Ofsted’s focus is on safeguarding and looked after children services but several references are made to universal services. The introduction (p.7) begins:
“When the national Aiming High for Disabled Children programme was being developed in 2007 by the previous government it was estimated that there were 570,000 disabled children in England. This programme put in place a range of support for disabled children and their families.”
Aiming high for disabled children
Let’s take a closer look at the Aiming High programme, as described in Aiming high for disabled children: better support for families, published jointly by HM Treasury and the Department of Education and Skills in May 2007 and signed off by Ed Balls, then Economic Secretary to HM Treasury and Andrew Adonis, then Parliamentary Under-Secretary of State for Schools. The Aiming High programme was the outcome of the Disabled Children Review, one strand of a Review of Children and Young People, in turn part of a Comprehensive Spending Review (CSR), undertaken by the previous Labour government. The CSR set government departmental spending plans and priorities for 2008-2011. (Aiming High p.10)
So what is the ‘range of support for disabled children and their families’ that the Aiming High programme put in place? The Aiming High report identifies three core areas, which I’ve summarized for brevity. You can read them in full on pp. 6-8 of the document.
Empowering disabled children, young people and their families
• a “core offer“ to make it clear what entitlements and services disabled children, young people and their families can expect
• piloting individual budgets
• spreading good practice on engagement such as parents’ forums
Promoting more responsive services and timely support
• a national disabled children indicator
• evaluation and benchmarking good practice on early intervention
• Local Authorities and PCTs will improve their data collection
• continuing the Early Support Programme
• a Transition Support Programme
Boosting provision of vital public services
• provision of short breaks for disabled children
• a childcare accessibility project
• a radical reform of community equipment and wheelchair provision and
• research the skills and behaviours required by the workforce and to identify gaps.
Funding was allocated to some of these areas and funding for short breaks and parent forums, for example, has been maintained by the coalition government. But how much of this actually constitutes ‘support’? And how much support is on offer? Feedback from parent groups and voluntary sector organisations suggests that parents who can access short breaks, specialist childcare and individual budgets value these services, but that provision varies and access is often limited. And although the Aiming High document repeatedly refers to improvements in educational provision, the Education and Skills Select Committee report on Special Educational Needs, published less than a year earlier, had described the SEN system as ‘not fit for purpose’. Little mention is made in the Aiming High document of medical provision except in the context of improving workforce skills and behaviours. More recent reports on the state of healthcare (Kennedy), social care (Munro) and education (Lamb) suggest that there is still considerable scope for improvement in terms of universal services for children with disabilities. This is somewhat at odds with the overall impression I got from the Ofsted report that despite some weaknesses in the system around prevention of maltreatment and neglect by parents and carers (paras. 104-8), most local authorities had good information about disabled children, a high level of commitment to supporting them, and offered a wide range of early support services (para. 15).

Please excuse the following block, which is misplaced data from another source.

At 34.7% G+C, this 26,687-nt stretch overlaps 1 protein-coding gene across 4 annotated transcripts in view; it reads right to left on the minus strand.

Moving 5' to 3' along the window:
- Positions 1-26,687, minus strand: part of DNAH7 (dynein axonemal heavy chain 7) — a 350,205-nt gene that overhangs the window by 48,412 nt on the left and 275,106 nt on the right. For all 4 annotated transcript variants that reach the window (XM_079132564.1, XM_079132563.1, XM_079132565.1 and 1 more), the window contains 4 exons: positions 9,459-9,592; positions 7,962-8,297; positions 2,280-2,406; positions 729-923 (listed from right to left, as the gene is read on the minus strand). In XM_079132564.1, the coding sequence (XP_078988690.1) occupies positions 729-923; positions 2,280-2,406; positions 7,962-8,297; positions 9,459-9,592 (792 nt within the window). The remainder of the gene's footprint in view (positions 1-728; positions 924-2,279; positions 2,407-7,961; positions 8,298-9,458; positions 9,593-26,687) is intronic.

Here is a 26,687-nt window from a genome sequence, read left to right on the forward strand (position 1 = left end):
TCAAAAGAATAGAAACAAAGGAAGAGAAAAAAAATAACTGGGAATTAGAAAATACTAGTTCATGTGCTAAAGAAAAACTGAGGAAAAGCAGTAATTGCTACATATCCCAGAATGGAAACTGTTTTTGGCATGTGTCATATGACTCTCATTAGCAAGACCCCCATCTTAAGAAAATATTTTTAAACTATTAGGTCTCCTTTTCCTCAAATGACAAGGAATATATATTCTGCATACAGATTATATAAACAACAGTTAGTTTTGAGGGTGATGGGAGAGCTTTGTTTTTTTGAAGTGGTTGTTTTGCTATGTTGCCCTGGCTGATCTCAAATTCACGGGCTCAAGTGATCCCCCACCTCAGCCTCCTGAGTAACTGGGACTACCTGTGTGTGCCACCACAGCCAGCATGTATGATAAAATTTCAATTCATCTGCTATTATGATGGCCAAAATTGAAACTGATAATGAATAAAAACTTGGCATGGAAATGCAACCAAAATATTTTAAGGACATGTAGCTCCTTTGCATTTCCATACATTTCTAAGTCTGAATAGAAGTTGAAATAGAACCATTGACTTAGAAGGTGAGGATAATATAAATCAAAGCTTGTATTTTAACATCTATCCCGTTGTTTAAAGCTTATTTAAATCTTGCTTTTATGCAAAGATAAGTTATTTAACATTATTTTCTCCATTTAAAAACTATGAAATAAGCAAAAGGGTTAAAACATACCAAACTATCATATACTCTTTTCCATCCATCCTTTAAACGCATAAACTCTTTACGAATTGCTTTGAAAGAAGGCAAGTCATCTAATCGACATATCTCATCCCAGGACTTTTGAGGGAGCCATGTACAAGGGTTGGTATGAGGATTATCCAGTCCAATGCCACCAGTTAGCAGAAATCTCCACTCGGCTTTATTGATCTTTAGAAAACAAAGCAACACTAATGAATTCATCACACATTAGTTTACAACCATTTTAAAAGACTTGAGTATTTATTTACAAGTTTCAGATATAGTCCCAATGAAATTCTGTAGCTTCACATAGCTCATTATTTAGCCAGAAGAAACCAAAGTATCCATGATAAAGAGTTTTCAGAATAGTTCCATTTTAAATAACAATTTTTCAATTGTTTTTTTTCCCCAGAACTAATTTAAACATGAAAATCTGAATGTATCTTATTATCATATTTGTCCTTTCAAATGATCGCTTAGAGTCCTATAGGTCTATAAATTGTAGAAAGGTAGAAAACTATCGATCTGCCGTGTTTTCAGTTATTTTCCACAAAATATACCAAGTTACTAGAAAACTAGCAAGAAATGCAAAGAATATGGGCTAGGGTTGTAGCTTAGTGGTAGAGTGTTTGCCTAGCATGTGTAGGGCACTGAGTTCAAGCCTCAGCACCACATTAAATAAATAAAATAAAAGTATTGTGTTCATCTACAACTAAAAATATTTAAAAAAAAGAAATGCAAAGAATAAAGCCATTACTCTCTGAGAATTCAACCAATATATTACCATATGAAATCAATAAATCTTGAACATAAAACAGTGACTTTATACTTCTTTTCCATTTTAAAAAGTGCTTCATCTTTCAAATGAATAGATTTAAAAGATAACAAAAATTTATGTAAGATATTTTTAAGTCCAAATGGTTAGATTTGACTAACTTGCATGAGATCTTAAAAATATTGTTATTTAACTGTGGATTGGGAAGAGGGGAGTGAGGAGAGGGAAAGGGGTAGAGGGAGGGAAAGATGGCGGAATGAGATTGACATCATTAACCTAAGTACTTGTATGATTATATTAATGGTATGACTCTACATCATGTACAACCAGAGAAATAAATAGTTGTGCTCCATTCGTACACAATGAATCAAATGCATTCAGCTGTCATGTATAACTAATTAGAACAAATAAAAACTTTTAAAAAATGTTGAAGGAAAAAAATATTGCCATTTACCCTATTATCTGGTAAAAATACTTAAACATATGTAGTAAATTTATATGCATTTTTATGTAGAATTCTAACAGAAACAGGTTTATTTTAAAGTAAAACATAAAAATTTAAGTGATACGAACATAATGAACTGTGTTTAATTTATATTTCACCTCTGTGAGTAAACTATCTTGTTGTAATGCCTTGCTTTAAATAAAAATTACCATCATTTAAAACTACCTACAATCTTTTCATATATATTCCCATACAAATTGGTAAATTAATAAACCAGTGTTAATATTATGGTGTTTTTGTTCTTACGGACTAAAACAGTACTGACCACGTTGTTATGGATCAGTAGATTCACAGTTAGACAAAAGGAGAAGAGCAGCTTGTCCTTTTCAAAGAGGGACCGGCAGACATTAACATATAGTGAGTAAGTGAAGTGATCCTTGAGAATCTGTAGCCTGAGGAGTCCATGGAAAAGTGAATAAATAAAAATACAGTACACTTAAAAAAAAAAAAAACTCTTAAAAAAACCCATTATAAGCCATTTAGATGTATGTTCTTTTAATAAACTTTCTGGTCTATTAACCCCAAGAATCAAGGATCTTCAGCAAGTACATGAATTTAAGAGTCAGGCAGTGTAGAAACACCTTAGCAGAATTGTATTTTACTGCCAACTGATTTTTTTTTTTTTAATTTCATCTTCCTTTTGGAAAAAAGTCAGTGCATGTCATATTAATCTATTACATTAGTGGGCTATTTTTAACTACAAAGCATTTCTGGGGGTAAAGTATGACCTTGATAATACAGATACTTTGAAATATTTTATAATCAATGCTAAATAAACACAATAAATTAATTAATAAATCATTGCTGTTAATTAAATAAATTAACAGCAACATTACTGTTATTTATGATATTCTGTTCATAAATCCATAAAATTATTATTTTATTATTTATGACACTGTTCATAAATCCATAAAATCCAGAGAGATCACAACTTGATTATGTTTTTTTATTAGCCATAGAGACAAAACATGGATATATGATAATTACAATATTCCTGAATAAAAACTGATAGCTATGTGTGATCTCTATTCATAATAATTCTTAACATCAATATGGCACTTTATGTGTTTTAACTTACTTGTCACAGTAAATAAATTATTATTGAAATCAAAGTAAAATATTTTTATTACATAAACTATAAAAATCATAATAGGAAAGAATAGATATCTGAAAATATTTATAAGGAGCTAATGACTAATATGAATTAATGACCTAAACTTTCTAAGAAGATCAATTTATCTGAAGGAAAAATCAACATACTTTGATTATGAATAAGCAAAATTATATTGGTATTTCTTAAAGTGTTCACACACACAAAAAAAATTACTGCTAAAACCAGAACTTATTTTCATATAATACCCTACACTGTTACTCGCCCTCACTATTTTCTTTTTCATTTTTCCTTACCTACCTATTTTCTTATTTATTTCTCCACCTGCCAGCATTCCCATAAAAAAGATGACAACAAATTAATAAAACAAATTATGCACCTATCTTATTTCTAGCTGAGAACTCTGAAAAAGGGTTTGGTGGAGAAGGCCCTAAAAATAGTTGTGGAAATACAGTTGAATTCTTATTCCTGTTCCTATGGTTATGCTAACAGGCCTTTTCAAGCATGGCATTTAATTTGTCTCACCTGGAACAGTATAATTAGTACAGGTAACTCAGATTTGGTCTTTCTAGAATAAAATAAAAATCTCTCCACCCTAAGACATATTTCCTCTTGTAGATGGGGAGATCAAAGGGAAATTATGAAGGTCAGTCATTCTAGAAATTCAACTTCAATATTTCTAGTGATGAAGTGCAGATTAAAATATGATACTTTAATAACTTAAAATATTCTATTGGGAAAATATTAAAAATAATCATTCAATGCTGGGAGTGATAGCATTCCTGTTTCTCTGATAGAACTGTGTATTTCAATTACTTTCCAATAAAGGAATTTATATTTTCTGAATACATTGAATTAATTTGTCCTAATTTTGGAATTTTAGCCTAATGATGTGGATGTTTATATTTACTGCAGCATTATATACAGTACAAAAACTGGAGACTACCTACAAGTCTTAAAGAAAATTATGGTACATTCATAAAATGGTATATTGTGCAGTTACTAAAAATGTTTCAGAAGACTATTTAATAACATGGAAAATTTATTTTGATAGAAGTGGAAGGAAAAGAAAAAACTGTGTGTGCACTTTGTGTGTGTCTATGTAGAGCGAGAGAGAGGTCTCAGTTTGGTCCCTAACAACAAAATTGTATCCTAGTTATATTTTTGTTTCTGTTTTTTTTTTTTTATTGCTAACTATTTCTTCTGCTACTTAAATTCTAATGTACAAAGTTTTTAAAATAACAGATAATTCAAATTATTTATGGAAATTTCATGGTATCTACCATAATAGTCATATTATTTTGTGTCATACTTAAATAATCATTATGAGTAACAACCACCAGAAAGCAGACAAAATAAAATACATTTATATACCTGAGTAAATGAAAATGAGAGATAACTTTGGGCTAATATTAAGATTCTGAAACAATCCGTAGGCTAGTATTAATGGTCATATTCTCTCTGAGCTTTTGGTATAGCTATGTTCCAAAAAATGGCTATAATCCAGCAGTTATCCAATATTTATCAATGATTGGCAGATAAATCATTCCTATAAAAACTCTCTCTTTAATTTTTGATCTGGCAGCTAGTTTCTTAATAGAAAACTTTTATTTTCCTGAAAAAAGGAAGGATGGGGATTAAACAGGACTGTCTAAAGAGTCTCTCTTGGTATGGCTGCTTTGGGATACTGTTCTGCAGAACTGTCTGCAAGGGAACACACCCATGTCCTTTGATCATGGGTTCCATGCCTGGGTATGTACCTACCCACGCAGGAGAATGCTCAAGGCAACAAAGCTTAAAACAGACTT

Clearly the quality of healthcare, social care and education services has a disproportionate effect on the development of children with disabilities and the functioning of their families. But the home is not the only source of child maltreatment and neglect. It could be argued that disabled children in England have always been subject to systems maltreatment and neglect because they have never had access to consistently high quality support that’s timely, appropriate and effective. Ofsted’s focus was on safeguarding and looked after children services. But a narrow view of what constitutes child protection, overlooking concerns about universal services raised in recent high-profile reports, and basing statistical analyses on assumptions and unreliable data doesn’t help to paint an accurate picture of the real level of risk to disabled children.
A fundamental principle of democracy is that everyone matters. A key indicator of the health of a democratic society is how it treats its most vulnerable members, and disabled children constitute one of the most vulnerable groups in our society. Disability can strike anyone at any time, which is why it’s so important to have timely, appropriate and effective interventions available. Such interventions can optimise the quality of life of disabled people and their families as well as increasing the likelihood that the disabled person and their carers will be able to work and reducing the cost of support and the interventions that are too little too late – outcomes dear to the heart of the current government.
Despite its obvious concerns about the wellbeing of disabled children, I felt the Ofsted report perpetuated their marginalisation by failing to consider the wider failings of systems that are supposed to offer support.